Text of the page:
What are “Trigger Points”?

Trigger points, also known as trigger sites or muscle knots, are described as “hyper-irritable spots in skeletal muscle that are associated with palpable nodules in taut bands of muscle fibers.” (1) Integrated Physical Medicine’s chiropractors and acupuncturists, Dr. Eric Mitz and Dr. Miachael Ray, commonly see trigger points occurring in the muscles of the neck, shoulders, TMJ, pelvis, and hip though they can and do occur in any muscle. Trigger points appear as knots and are almost always painful when pressed or palpated.

An unusual characteristic of Trigger Points that differentiate them from the typical tight muscles is their ability to refer pain to distant parts of the body. Just like the heart muscle, which refers pain to the left arm and jaw when in spasm (i.e., heart attack), trigger points in a given muscle have a predictable and reproducible pattern of pain referral. (1)  These referred pains from the trigger points often confuse patients (and health care practitioners that do not specialize in treating joint and myofascial pain syndromes) as to the real cause of their discomfort.

It is also important that the practitioner appreciates the fact that tight muscles may be a protective mechanism created by the body to stabilize an area that has a more serious issue. Also, patients with chronic, widespread and stubborn trigger points may have myofascial pain syndrome. In these patients, a well-meaning but naïve practitioner may be able to eliminate the trigger point(s) but will, in fact, create more and bigger problems for their patient. This is why it is important to always be evaluated and diagnosed by a reputable chiropractor, osteopath or medical physician before beginning treatment.

How do You Treat “Trigger Points”?

There are several techniques of Trigger Point therapy used by Dr. Mitz, Dr. Ray, and their staff at their Evansville chiropractic and acupuncture clinic to relieve the pain and eliminate the trigger points. Commonly used forms of conservative therapy for muscle spasms and trigger points include stretching, heat/ice, electric muscle stimulation, and ultrasound in conjunction with manual muscle therapy (Trigger Point massage, myofascial release), chiropractic adjustments (manipulation) and acupuncture Trigger Point Dry Needling.

What is “Dry Needling”?

Many of our patients have questions about dry needling. To explain what it is, “Dry Needling” is an alternative to Trigger Point Injections and is used by Dr. Mitz and Dr. Ray to eliminate their patients’ painful Trigger Points. The phrase  “Dry Needling” was coined in 1979 by Czech physician Karl Lewit who reported that he had similar positive outcomes as the typical anesthetic/steroid injections for the treatment of trigger points by simply inserting a “dry” needle without injecting any of the liquid (i.e., “wet”) medications. (4)

Dry Needling vs Acupuncture

Thousands of years ago, acupuncturists determined the location for their therapy by observing patient’s responses to palpation of their painful muscles. These trigger points are called “ashi” points. In the English translation, the Chinese “ashi” means “Ah yes!”  as in “Ah Yes, that’s the spot!”. Research published in Pain (the official journal of the International Association for the Study of Pain) established that “every trigger point [reported in the Western medical literature] has a corresponding acupuncture point.”(2) The Dry Needling vs Acupuncture debate continues, but in my opinion, Dry Needling may, in reality, be a modern Western version of an ancient form of Chinese acupuncture first documented over 2,000 years ago! (2)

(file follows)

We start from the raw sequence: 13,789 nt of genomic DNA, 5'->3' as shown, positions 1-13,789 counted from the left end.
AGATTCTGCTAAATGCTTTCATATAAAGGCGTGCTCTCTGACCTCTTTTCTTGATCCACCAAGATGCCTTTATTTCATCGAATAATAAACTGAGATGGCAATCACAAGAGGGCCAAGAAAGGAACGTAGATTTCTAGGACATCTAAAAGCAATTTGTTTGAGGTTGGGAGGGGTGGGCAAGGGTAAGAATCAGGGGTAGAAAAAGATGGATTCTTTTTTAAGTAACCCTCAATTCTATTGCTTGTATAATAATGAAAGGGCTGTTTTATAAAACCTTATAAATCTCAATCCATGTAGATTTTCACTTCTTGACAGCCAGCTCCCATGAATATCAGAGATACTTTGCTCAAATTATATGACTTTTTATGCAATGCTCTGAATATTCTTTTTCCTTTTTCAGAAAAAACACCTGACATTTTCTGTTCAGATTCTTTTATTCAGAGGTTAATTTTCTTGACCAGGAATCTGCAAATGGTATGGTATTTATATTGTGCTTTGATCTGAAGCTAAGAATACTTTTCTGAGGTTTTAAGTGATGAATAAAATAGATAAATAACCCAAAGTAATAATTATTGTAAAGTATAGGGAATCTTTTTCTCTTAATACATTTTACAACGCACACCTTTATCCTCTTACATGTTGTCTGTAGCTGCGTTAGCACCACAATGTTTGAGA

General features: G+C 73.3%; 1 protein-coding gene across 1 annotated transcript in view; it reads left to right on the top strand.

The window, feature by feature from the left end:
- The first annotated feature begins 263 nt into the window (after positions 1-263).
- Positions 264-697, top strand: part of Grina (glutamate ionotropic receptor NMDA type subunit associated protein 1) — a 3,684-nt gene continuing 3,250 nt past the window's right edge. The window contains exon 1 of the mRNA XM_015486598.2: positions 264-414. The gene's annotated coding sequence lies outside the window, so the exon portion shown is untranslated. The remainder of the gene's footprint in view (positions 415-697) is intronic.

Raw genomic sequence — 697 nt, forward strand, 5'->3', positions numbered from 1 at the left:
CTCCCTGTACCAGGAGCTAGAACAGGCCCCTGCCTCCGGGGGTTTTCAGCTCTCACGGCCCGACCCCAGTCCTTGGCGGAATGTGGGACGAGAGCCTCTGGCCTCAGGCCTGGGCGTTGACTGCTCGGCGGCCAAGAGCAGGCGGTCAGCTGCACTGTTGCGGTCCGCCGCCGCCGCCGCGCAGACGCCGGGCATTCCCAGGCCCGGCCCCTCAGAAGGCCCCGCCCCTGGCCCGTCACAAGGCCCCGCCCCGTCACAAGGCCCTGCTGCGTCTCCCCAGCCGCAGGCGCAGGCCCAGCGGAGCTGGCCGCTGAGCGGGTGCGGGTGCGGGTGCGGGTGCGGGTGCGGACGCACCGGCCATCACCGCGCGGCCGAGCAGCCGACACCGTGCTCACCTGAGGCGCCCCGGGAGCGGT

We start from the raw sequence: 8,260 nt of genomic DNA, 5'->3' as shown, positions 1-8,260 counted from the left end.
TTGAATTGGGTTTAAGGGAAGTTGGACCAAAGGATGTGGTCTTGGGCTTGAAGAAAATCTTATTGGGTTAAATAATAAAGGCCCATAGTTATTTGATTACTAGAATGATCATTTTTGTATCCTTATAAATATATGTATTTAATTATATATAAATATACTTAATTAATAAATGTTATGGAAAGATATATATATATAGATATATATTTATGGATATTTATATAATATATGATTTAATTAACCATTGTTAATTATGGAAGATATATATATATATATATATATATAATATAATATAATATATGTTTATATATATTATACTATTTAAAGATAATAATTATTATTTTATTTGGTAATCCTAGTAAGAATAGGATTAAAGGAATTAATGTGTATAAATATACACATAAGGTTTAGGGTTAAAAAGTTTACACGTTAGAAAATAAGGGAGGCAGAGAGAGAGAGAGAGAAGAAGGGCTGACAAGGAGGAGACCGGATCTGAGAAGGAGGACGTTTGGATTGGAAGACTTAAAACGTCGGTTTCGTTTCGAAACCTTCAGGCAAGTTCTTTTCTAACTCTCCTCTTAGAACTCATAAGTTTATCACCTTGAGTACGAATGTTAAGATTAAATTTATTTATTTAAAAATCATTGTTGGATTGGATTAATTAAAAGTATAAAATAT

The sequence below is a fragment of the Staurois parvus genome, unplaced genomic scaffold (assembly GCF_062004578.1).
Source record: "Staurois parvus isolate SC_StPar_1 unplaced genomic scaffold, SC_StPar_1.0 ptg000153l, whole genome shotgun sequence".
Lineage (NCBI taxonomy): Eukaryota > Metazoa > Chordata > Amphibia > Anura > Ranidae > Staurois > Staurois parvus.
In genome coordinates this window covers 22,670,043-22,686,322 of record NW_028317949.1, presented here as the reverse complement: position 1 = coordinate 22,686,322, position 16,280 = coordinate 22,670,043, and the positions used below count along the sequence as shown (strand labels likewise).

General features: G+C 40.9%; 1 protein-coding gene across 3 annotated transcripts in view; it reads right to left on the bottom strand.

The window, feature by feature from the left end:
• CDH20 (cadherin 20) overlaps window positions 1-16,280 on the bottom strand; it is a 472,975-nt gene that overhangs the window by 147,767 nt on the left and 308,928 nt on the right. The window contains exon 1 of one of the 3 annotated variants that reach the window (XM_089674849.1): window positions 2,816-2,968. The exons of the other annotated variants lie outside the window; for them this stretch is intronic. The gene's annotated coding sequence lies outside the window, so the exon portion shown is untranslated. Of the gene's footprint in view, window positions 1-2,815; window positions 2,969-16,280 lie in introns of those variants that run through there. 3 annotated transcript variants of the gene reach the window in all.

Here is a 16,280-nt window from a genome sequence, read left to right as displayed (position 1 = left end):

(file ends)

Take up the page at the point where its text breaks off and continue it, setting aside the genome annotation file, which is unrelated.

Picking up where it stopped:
Dry-Needling-EvansvilleDry Needling involves painlessly inserting an acupuncture needle (i.e., a “Dry Needle”) directly into the active trigger point followed by special and specific manipulations of the needle aimed at eliminating the trigger point(s). Dry Needling may provide nearly instantaneous relief from the painful trigger point(s) as well as improved function and mobility. Patients are nearly unanimous in their praise for the results they achieve and are always surprised by how easy and pain-free Dry Needling is. Research has shown dry needling to be a very effective intervention! (3) The picture to the right demonstrates just how small the Acupuncture needles used in Dry Needling are: You can fit over 20 of them INSIDE the opening of a regular hypodermic needle!

Dry Needling is a safe and effective intervention for trigger points when performed by a licensed acupuncturist or physician trained in this approach. There are risks, of course, and Dr. Mitz or Dr. Ray will discuss them with you before your treatments commence.

If you suffer from muscle spasms and trigger points, you need a comprehensive strategy tailored to your unique needs to get you rapid relief from your pain.

 

References

  1. Travell, Janet; Simons David; Simons Lois (1999). Myofascial Pain and Dysfunction: The Trigger Point Manual (2 vol. set, 2nd Ed.). USA: Lippincott Williams & Williams.
  2. Melzack R, Stillwell DM, Fox EJ. Trigger points and acupuncture points for pain: correlations and implications. Pain. 1977 Feb;3(1):3–23.
  3. Kietrys DM et al titled “Effectiveness of Dry Needling for Upper-Quarter Myofascial Pain: A Systematic Review and Meta-analysis,” J Orthop Sports Phys Ther 2013;43(9):620–634.
  4. Lewit K (1979). “The needle effect in the relief of myofascial pain”. Pain 6 (1): 83–90.
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